BOSTON- (May 20, 2008) In an epidemiological study, Tufts University researchers identified trends of vitamin B6 status in a sample of the United States population based on measures of plasma pyridoxal 5'- phosphate (PLP) levels in the bloodstream. Plasma PLP is the indicator used by the federal government to set the current Recommended Dietary Allowance (RDA) of vitamin B6, a nutrient essential for red blood cell function and important for maintaining a healthy immune system and blood glucose levels.
"Across the study population, we noticed participants with inadequate vitamin B6 status even though they reported consuming more than the Recommended Daily Allowance of vitamin B6, which is less than 2 milligrams per day," says Martha Savaria Morris, PhD, an epidemiologist at the Jean Mayer USDA Human Nutrition Research Center on Aging at Tufts University. "We also identified four subgroups where this trend seemed most prominent: women of reproductive age, especially current and former users of oral contraceptives, male smokers, non-Hispanic African-American men, and men and women over age 65." Someone with inadequate vitamin B6 status is at risk of becoming Vitamin B6 deficient should their vitamin B6 levels drop too low.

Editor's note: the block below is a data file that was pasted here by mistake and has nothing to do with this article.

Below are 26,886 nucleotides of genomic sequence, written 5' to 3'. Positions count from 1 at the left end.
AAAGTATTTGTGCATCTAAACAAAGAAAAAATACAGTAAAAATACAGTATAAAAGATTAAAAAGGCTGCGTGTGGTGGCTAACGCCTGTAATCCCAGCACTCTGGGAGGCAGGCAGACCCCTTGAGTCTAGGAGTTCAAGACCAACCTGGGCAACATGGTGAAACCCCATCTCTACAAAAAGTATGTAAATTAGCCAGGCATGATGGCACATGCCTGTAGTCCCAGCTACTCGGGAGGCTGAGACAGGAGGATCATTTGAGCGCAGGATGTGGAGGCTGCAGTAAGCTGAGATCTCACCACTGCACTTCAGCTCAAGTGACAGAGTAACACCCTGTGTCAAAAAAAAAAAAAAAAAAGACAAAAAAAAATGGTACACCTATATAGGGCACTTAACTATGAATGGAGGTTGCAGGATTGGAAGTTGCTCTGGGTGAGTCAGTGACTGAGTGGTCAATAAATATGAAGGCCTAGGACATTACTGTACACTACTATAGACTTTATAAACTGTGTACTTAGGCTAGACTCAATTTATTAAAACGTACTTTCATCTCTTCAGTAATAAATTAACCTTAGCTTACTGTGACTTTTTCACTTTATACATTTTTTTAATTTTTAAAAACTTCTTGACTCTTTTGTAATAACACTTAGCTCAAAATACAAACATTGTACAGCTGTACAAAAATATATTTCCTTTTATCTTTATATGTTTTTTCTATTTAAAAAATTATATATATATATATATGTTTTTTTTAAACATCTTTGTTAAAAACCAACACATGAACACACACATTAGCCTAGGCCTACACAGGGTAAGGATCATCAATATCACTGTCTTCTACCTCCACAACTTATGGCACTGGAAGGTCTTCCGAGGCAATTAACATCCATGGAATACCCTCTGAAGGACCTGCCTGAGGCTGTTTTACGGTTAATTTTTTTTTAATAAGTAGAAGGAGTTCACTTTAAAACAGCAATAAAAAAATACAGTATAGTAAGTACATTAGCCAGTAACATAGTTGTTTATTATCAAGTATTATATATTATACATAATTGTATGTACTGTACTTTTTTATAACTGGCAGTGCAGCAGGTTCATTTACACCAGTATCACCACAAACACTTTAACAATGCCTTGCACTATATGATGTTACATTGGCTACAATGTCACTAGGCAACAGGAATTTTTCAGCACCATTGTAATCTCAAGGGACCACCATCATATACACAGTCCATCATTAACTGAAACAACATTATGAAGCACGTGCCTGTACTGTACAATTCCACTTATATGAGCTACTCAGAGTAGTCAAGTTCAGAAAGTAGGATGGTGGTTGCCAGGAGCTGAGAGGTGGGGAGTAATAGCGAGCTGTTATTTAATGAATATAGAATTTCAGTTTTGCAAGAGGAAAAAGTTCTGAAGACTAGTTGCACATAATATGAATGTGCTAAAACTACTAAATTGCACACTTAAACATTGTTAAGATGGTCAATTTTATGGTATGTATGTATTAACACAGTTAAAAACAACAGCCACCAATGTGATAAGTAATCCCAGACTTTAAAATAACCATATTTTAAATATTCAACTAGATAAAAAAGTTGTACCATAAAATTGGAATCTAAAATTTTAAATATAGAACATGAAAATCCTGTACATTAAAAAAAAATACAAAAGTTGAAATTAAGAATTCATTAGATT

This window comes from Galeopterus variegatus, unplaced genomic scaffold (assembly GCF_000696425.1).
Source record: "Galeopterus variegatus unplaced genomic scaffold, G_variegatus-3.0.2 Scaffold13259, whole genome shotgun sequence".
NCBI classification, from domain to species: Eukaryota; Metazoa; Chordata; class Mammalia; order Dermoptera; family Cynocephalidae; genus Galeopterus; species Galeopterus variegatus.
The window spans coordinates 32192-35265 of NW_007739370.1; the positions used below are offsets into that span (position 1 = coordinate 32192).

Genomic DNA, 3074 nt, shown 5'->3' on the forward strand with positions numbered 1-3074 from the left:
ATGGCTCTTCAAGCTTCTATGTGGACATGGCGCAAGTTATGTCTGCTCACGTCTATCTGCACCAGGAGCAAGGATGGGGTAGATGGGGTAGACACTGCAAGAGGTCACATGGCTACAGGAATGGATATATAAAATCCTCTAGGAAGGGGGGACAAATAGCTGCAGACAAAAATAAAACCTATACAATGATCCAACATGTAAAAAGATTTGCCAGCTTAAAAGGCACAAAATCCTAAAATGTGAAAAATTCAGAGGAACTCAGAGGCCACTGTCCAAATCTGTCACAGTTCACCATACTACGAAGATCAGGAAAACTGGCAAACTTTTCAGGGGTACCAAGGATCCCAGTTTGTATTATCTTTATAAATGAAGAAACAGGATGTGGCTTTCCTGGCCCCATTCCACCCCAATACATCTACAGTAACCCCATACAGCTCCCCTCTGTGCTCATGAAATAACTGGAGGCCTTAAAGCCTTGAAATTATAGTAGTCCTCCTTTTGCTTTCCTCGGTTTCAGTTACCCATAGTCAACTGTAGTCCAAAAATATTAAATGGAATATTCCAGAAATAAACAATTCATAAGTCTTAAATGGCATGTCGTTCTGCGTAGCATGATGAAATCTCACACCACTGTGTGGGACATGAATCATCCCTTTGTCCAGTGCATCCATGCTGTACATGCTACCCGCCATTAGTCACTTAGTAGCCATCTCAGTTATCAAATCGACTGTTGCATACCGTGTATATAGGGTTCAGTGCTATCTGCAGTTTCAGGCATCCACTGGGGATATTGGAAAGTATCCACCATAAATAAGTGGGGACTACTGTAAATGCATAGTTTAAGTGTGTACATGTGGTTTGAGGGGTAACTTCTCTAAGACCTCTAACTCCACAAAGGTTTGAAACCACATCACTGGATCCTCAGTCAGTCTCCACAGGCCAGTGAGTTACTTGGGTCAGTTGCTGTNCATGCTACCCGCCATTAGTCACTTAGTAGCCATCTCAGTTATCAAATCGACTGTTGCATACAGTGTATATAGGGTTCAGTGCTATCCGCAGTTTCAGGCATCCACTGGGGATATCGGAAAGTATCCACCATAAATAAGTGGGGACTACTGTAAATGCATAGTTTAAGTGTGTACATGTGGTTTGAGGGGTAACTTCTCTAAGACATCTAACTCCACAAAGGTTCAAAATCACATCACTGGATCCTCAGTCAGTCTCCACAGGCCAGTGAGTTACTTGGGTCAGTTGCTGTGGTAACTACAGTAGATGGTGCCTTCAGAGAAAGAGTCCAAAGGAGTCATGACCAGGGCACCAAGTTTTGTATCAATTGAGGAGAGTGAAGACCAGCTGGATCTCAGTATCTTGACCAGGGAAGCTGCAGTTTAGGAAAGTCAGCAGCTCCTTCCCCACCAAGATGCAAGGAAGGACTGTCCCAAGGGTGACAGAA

Corresponding author Morris and colleagues studied 7,822 blood samples of men and women ages one-year and older collected from the 2003-2004 National Health and Nutrition Examination Survey (NHANES). Vitamin B6 inadequacy was defined as a plasma PLP concentration less than 20 nmol/L. To the authors' knowledge, the current study is the first large scale study to use plasma PLP concentrations to evaluate vitamin B6 status in free-living people of all ages. The investigators were also able to consider whether the current RDA guaranteed adequate vitamin B6 status because study participants were questioned about supplement use and two days' worth of food intake.
Eleven percent of supplement users and nearly a quarter o
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Tufts University, Health Sciences